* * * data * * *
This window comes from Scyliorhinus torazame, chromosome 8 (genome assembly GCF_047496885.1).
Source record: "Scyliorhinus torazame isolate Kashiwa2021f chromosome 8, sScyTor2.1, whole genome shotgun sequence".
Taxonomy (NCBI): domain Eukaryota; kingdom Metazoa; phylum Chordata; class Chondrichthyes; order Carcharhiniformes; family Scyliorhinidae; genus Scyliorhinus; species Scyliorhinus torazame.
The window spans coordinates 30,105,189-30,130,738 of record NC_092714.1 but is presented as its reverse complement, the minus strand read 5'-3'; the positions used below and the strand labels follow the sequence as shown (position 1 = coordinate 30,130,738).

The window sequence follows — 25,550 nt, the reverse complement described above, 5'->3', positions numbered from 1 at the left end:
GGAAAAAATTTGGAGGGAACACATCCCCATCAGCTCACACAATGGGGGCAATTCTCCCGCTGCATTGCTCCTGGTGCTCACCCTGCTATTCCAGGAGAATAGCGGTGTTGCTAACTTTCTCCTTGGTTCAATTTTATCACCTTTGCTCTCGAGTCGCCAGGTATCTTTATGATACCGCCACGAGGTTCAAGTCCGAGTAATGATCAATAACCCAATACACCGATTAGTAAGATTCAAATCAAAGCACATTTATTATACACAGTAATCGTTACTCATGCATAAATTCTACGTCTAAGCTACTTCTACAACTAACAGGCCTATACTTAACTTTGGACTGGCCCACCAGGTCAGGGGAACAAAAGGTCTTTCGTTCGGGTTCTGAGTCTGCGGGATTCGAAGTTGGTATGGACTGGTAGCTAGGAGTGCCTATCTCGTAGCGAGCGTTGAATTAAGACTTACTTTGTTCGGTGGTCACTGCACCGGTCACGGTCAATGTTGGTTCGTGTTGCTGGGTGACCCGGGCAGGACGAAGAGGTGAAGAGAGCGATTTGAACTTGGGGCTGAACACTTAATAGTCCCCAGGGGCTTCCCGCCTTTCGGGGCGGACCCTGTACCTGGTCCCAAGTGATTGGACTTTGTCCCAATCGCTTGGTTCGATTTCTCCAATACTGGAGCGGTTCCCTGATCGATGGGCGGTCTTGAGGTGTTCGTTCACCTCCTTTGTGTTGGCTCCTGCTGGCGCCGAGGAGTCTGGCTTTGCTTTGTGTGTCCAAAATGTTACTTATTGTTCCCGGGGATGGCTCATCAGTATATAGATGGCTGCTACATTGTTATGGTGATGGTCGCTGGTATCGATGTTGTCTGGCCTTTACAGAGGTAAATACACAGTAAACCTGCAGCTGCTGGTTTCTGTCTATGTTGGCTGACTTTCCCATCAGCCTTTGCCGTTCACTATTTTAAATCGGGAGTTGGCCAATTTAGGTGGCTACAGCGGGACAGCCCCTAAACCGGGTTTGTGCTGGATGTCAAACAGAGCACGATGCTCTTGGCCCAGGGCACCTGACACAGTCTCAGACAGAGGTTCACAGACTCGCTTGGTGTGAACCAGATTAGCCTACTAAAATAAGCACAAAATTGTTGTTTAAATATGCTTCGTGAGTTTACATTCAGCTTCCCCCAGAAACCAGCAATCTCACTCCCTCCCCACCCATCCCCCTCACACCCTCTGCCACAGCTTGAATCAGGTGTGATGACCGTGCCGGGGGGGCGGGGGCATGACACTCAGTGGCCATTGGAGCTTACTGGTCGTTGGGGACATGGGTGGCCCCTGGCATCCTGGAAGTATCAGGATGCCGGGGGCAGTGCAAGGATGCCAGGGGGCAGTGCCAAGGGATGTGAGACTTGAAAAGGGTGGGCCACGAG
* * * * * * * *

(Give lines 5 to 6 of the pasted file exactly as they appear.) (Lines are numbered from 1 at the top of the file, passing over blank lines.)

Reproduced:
The window sequence follows — 25,550 nt, the reverse complement described above, 5'->3', positions numbered from 1 at the left end:
GGAAAAAATTTGGAGGGAACACATCCCCATCAGCTCACACAATGGGGGCAATTCTCCCGCTGCATTGCTCCTGGTGCTCACCCTGCTATTCCAGGAGAATAGCGGTGTTGCTAACTTTCTCCTTGGTTCAATTTTATCACCTTTGCTCTCGAGTCGCCAGGTATCTTTATGATACCGCCACGAGGTTCAAGTCCGAGTAATGATCAATAACCCAATACACCGATTAGTAAGATTCAAATCAAAGCACATTTATTATACACAGTAATCGTTACTCATGCATAAATTCTACGTCTAAGCTACTTCTACAACTAACAGGCCTATACTTAACTTTGGACTGGCCCACCAGGTCAGGGGAACAAAAGGTCTTTCGTTCGGGTTCTGAGTCTGCGGGATTCGAAGTTGGTATGGACTGGTAGCTAGGAGTGCCTATCTCGTAGCGAGCGTTGAATTAAGACTTACTTTGTTCGGTGGTCACTGCACCGGTCACGGTCAATGTTGGTTCGTGTTGCTGGGTGACCCGGGCAGGACGAAGAGGTGAAGAGAGCGATTTGAACTTGGGGCTGAACACTTAATAGTCCCCAGGGGCTTCCCGCCTTTCGGGGCGGACCCTGTACCTGGTCCCAAGTGATTGGACTTTGTCCCAATCGCTTGGTTCGATTTCTCCAATACTGGAGCGGTTCCCTGATCGATGGGCGGTCTTGAGGTGTTCGTTCACCTCCTTTGTGTTGGCTCCTGCTGGCGCCGAGGAGTCTGGCTTTGCTTTGTGTGTCCAAAATGTTACTTATTGTTCCCGGGGATGGCTCATCAGTATATAGATGGCTGCTACATTGTTATGGTGATGGTCGCTGGTATCGATGTTGTCTGGCCTTTACAGAGGTAAATACACAGTAAACCTGCAGCTGCTGGTTTCTGTCTATGTTGGCTGACTTTCCCATCAGCCTTTGCCGTTCACTATTTTAAATCGGGAGTTGGCCAATTTAGGTGGCTACAGCGGGACAGCCCCTAAACCGGGTTTGTGCTGGATGTCAAACAGAGCACGATGCTCTTGGCCCAGGGCACCTGACACAGTCTCAGACAGAGGTTCACAGACTCGCTTGGTGTGAACCAGATTAGCCTACTAAAATAAGCACAAAATTGTTGTTTAAATATGCTTCGTGAGTTTACATTCAGCTTCCCCCAGAAACCAGCAATCTCACTCCCTCCCCACCCATCCCCCTCACACCCTCTGCCACAGCTTGAATCAGGTGTGATGACCGTGCCGGGGGGGCGGGGGCATGACACTCAGTGGCCATTGGAGCTTACTGGTCGTTGGGGACATGGGTGGCCCCTGGCATCCTGGAAGTATCAGGATGCCGGGGGCAGTGCAAGGATGCCAGGGGGCAGTGCCAAGGGATGTGAGACTTGAAAAGGGTGGGCCACGAG